In Front for Pass or Follow Behind?

answering your polo questions gavsays polo academy horse polo play polo successful polo player Oct 15, 2021
 

Which is the wiser thing to do....run up front for the pass or follow behind? It really depends on what your other players are doing and how the game is being played...watch to see what I mean.


Transcription: In Front for Pass or Follow Behind

So, the first question that we actually going to answer, there's two separate questions that came in and, but they kind of relate to the same thing.

So, Caroline just said, fantastic tips on the ride-off. For the placement in the field, I find it frustrating sometimes to do that, only to be advised by team members to get back behind my team players, to back them up.

So, the same, similar question came in from Anthony, who asked when playing number one position and when my team is attacking, what would be the create position to adopt, if you don't get balls sent to you? Would it be wise to still keep going forward for all chukkas, if for the first three chukkas, no balls have been sent your way, while up ahead of the pack? What does a wisdom play demand in such a situation? Over to you Gav.

Yeah, I think, you know, the first question to be honest talks, I would imagine. And it's a supposition here from what's being said. Is, you've been told to get behind to back up.

Okay. So, are you playing at a really, sort of, in a really low level game. Where nobody is hitting a distribution shot, that nobody can hit the ball an appreciable distance. Because if that's the case, you know, then.

The problem with that polo though, and we've had, I have it here on a weekly basis at the academy. And everybody wants to rush on top of the ball because nobody's hitting it, nobody's actually passing the ball.

So, to get, to be able to play, you've got to kind of get in there. And what happens is it becomes this little porridge in the middle of the field and that area that I'm talking about, ahead of the line.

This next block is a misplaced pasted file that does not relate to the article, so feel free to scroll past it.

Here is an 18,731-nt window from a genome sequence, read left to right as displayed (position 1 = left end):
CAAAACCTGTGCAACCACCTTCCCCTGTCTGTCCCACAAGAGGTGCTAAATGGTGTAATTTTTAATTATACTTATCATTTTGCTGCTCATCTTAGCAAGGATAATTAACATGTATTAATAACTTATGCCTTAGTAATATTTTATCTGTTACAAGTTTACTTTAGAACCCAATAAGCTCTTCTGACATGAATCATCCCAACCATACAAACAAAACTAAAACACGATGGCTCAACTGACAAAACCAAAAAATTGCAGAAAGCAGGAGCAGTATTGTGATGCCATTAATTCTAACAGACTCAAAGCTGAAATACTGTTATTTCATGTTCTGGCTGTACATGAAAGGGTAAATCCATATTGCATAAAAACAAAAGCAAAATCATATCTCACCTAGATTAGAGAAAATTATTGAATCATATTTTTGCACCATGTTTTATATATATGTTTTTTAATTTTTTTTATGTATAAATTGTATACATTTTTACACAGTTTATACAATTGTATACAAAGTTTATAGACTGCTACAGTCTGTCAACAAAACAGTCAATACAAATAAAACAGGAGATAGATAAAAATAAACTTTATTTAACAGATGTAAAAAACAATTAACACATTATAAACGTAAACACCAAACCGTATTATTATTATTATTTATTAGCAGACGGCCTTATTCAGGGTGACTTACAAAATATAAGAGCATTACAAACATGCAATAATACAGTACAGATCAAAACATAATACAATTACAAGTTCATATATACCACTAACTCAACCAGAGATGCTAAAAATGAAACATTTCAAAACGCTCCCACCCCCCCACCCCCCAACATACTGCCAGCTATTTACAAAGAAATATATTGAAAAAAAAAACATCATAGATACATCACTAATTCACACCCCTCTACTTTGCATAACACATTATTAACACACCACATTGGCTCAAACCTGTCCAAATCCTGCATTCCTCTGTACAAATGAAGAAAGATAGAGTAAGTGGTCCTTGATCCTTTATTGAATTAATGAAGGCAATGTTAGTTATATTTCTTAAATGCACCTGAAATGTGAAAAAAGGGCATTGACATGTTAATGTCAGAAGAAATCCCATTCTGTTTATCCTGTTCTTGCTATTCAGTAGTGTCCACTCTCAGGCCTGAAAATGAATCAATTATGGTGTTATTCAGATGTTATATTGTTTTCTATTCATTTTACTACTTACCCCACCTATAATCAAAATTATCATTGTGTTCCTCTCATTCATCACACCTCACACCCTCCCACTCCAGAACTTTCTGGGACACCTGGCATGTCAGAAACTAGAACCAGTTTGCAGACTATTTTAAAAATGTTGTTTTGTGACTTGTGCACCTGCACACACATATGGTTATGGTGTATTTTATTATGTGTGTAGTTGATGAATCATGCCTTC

So, the line of the ball and the ball, that area hit is a big red no-go zone for me. And what we find here is when we stop the guys going into that area, then play opens up.

Because otherwise you hit this 10 meter ball and somebody jumps in front of you, or everybody dives on top of the ball, and the polo never gets going and can't get going.

So, the question of 'get behind and back me up', if you, way ahead and you can't get that pass. Okay. And nobody's ever going to hit the ball that far, then.

And also just in that respect, you might be playing on a really bouncy field. Okay? Where at any speed you lose the ball. Then it's worth creating this sort of sausage machine, you know, where you are on the front and you know you can't get a pass. Circle back and come in behind, fine, because you've done the work. You've beaten the man in front. And you know you're not going to get a pass, you know you can't get a pass. Don't stay in that area because it's just impossible to play there.

Then feed in behind and find another man there and beat them. And as long as the umpire is clearing the space away from the front of the ball, where the ball is going, and that area ahead, as I'm talking about, that red zone.

The play tends to carry on. And if you're playing on a really bad field, often running into goal, don't stay ahead. And even on a good field, if your team's attacking, don't stay in the goal mouth. You're just one more obstacle that your guys got to try and hit the ball through the goal, and you standing there protecting the goal.

So, when you get into the goal mouth, feedback and get in behind. Because then it gives the guys that are attacking the confidence actually to run at goal, because they're behind the ball, going at the ball, to go and try and score it. They're not waiting for it. And you are feeding back.

So, the guys that are feeding back, they get a defensive role. If the ball is hit as a backhand, and if it's missed you feed in behind, and you keep the attack going.

So, for those two, both those questions, that's how I would see it. You know, if you, again, I hate this polo where everybody's kind of 'dinking' around with the ball. And nobody ever thinks about anything except run with the ball. They never get into space, slow down, hit a pass.

So, Anthony, you know, if you sitting out there waiting for a ball, waiting for a ball and that never comes. Then feedback get in behind, get active in the game.

Because if the guys are going to run in and miss the ball. And often you find yourself in a defensive role doing that, where the backhand's hit, and you then add value to your team because you're going back to collect the ball.

There's no point in staying up in front and you never get a pass, okay. So, it depends a lot on the polo you're playing in, the polo, the players you're playing with, how well they hit the ball. Do they pass it? As to how you set yourself up on the field. You know, if the ball never comes to you, there's no point.

But if the ball is coming, we've got another question later about how to actually make use of that. So, I'll leave the answer to that part of this question, to when we answer that. So, yeah, Rob, I think that just about, does that.

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